The 70-band-strong North vs. South Festival brings Minnesota and Texas home to the Midwest

The North vs. South Festival is one of our region’s largest annual music events, yet it remains relatively unknown.

While Wakarusa gets all the headlines, skrilla and emaciated festivarians, North vs. South plugs away in relative obscurity, supported primarily by in-the-know music fans excited by the prospect of seeing, say, former Hüsker Dü drummer Grant Hart.

The brainchild of longtime Kansas City musician Mike McCoy (who moved to Austin, Texas, last September) and Minneapolis songwriter Baby Grant Johnson, North vs. South takes place entirely in KC this year after four years in Lawrence. With approximately 70 bands scheduled to perform at five venues over three loaded nights, it could be a breakout year for a festival that has been largely a labor of love.

“The bands represented here are of a kindred, DIY spirit,” says McCoy, a songwriter whose projects include the Service Industry, Cher U.K., Wood Roses and Black Rabbits. “I should qualify that’s the old kind of DIY, not the newer, remanufactured, cable-TV version one might find at a big, polished, megacorporate event. We’re basically a corridor-specific regional occurrence with an emphasis on fun.”

Still primarily a showcase for Minneapolis and Austin bands, this year’s festival includes a bully collection of local acts. Navigating the scattered venues presents a challenge, but with a bit of planning, we can all do our part to ensure that the South doesn’t rise again.

Here’s an hour-by-hour guide. Review the whole schedule at

Thursday, August 21

Honeywagen, 10 p.m. at Davey’s Uptown

Despite the unfortunate moniker derived from a slang term for a sanitation truck, KC’s Honeywagen ignites a firestorm of ’70s-rooted pop-rock each time it takes the stage in the appropriated trousers of Big Star and Paul Weller.

Oliver Future, 11 p.m. at the Record Bar

“1 in 24” by Oliver Future, live in Brooklyn, NY:

Originally from Austin, these Los Angeles swingers bring a smartly dressed sound that leapfrogs from pysch-pop to showboat rock with doses of soulful swagger. The band’s 2007 album, Pax Futura, was a charming sleeper.

Before Dawn, midnight at the Brick

“You’re Not Too Cool To Dance” by Before Dawn, from Beats for Heat (self-released):

The sole electro act at this year’s festival is a male-female laptop duo that shamelessly indulges in booty-bass beats and playful raps. Like fellow Austinites Ghostland Observatory, it’s sweaty fun for goof troops.

The Bitter Spills, 1 a.m. at Big Al’s Speakeasy

Baby Grant Johnson teamed up with former Ol’ Yeller frontman Rich Mattson to form this traveling folkways duo. Packing resonator and 12-string guitars, the Spills mine the vaults of Leadbelly and various dead blues singers whose names start with “Blind” and also purvey a bevy of old-school originals.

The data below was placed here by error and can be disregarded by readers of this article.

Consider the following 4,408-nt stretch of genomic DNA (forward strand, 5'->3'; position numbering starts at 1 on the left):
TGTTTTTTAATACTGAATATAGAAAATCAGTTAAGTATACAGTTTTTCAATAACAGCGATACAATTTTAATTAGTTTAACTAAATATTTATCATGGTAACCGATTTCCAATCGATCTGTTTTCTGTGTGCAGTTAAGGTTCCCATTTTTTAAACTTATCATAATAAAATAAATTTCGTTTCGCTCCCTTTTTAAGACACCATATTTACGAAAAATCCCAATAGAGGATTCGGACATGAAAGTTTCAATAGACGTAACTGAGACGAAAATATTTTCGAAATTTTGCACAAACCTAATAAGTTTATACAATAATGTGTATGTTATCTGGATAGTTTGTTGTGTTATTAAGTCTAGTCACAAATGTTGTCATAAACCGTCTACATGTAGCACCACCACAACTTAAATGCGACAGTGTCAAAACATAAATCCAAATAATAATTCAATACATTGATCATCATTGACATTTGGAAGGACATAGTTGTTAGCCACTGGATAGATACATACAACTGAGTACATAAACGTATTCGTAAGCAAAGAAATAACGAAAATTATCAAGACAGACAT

Friday, August 22

The Service Industry, 9 p.m. at the Record Bar

“Now Wake up and Die” by the Service Industry, from Limited Coverage (Sauspop Records):

McCoy’s current project is his best yet. Founded with the intent of penning disgruntled restaurant-worker anthems, the group has already churned out two solid albums of acerbic pub rock and is prepping a third for release in October.

The Melismatics, 10 p.m. at the Record Bar

Perhaps the most buzzed-about band at this year’s festival, the Melismatics earned a vote-in slot at this year’s Lollapalooza. The group’s energetic, postpunk-informed rock tunes alternate male and female leads that occasionally hook up for impregnating harmonies.

The Tisdales, midnight at the Brick

Rich Mattson formed the Tisdales when his previous band, Ol’ Yeller, lost interest in driving 200 miles to his new home in Sparta, Minnesota, for band practice. The quartet picks up where Ol’ Yeller left off — smartly arranged roots-rock with pop sense.

The Hickoids, 1 a.m. at Big Al’s Speakeasy

If the Dead Milkmen composed a soundtrack for Deliverance, it might sound like Hickoids. The cowpunk band’s last area performance was at the Grand Emporium in the early ’90s, and the group is rumored to have improved substantially since then. Mike McCoy promises that this show “will make fat white men take off their shirts.”

Saturday, August 23

F for Fake, 8 p.m. at Harling’s Upstairs

Songwriter Charlie Roadman’s latest scholastically inclined LP tells the story of the Peloponnesian War, which might be suspect if he hadn’t already demonstrated a knack for hilarity on tracks such as “Ride the Bus” (Not everyone who rides the bus is crazy/But when a crazy person has to go somewhere, they take the bus). Musically, F for Fake backs that ass up with sparse yet tasteful twangy folk.

Beaten by Them, 10 p.m. at the Record Bar

Thrill Jockey picked up the debut album from Beaten by Them, a mainly instrumental ensemble that composes cinematic post-rock tunes that incorporate cello and electronic programming. With half the group’s members residing in Australia, this show presents a rare chance to catch the band on the heels of a residency at New York’s Knitting Factory.

Brothers and Sisters, 11 p.m. at Big Al’s Speakeasy

“You’re Gone” by Brothers and Sisters, from Fortunately (Calla Lily):

A late addition to the festival, Austin’s Brothers and Sisters rush the stage with eight members and the sunny sensibilities of the Jayhawks and the Thrills. Spotlighting the harmonies of siblings Will and Lily Courtney, the group takes assured strides on its new LP, Fortunately.

I Love Math, midnight at Harling’s Upstairs

John Dufilho breaks from his power-pop past in the Deathray Davies with I Love Math, a mellower outfit that matches him with Old 97’s drummer Philip Peebles and a couple of other studs. The on-and-off Dallas band lays claim to an endearing brand of country-tinged pop that even the Everly Brothers could admire.

Categories: Music